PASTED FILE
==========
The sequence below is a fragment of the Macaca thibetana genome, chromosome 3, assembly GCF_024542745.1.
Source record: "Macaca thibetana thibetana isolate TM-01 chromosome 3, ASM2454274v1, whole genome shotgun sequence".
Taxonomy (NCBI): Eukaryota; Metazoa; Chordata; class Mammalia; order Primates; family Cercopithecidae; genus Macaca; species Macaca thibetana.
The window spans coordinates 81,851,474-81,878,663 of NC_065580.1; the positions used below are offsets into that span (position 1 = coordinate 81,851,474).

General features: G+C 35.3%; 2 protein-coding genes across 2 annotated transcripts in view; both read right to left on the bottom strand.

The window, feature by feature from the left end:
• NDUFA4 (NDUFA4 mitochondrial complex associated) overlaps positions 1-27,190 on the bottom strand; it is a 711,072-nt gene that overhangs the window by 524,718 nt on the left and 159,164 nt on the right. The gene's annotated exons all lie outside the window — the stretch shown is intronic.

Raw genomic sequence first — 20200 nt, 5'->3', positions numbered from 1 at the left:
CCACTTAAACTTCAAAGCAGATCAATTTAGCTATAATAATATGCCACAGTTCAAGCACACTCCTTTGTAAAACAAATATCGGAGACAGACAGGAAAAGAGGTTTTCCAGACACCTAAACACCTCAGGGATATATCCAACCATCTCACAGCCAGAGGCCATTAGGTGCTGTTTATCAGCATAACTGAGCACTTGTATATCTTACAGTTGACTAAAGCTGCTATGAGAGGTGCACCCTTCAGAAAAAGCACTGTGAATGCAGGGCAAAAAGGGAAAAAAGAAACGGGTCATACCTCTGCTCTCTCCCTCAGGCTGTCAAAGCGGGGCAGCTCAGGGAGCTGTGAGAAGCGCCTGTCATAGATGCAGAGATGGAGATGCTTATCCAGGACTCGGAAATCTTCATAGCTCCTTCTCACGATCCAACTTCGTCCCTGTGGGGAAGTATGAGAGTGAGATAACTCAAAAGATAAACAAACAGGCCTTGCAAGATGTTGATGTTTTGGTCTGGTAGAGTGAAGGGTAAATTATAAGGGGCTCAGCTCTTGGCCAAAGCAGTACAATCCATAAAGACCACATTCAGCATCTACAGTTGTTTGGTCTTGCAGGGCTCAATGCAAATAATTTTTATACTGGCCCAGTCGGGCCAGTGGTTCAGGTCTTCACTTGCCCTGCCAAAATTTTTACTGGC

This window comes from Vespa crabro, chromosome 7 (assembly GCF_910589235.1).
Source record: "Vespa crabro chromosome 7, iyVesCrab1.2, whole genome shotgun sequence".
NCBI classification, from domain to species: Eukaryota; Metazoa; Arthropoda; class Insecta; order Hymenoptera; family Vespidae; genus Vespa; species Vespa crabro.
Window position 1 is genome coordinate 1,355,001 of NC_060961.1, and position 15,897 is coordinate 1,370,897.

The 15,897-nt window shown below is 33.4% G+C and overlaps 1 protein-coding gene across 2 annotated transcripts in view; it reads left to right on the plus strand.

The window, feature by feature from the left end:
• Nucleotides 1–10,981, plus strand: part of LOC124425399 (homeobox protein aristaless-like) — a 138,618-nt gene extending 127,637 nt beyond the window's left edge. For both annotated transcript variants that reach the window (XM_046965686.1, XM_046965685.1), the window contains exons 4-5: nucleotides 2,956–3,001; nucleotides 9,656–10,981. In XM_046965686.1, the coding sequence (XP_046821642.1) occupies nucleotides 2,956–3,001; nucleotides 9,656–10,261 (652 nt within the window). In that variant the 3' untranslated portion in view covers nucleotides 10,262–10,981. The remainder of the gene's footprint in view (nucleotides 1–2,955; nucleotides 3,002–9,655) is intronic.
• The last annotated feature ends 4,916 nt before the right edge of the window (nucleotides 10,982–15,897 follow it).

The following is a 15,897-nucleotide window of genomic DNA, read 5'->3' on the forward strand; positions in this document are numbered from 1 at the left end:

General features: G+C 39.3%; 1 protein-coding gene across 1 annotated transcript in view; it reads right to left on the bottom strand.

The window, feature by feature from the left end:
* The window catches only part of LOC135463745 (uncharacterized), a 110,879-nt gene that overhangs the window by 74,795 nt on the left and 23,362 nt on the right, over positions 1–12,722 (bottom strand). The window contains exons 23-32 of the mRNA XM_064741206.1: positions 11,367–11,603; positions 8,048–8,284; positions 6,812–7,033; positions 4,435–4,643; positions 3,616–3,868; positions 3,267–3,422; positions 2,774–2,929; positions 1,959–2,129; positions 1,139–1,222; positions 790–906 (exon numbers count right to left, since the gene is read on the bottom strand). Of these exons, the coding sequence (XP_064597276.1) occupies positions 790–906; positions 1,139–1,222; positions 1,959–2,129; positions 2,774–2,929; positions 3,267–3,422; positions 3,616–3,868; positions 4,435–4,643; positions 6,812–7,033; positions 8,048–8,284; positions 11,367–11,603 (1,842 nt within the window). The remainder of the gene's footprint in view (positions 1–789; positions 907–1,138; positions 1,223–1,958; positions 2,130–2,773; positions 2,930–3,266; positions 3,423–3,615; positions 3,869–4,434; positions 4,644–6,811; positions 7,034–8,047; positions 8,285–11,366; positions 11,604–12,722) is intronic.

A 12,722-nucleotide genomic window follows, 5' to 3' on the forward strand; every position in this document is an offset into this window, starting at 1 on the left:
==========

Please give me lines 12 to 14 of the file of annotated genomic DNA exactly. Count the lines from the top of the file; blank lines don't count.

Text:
NCBI classification, from domain to species: Eukaryota; Metazoa; Arthropoda; class Insecta; order Hymenoptera; family Vespidae; genus Vespa; species Vespa crabro.
Window position 1 is genome coordinate 1,355,001 of NC_060961.1, and position 15,897 is coordinate 1,370,897.

The 15,897-nt window shown below is 33.4% G+C and overlaps 1 protein-coding gene across 2 annotated transcripts in view; it reads left to right on the plus strand.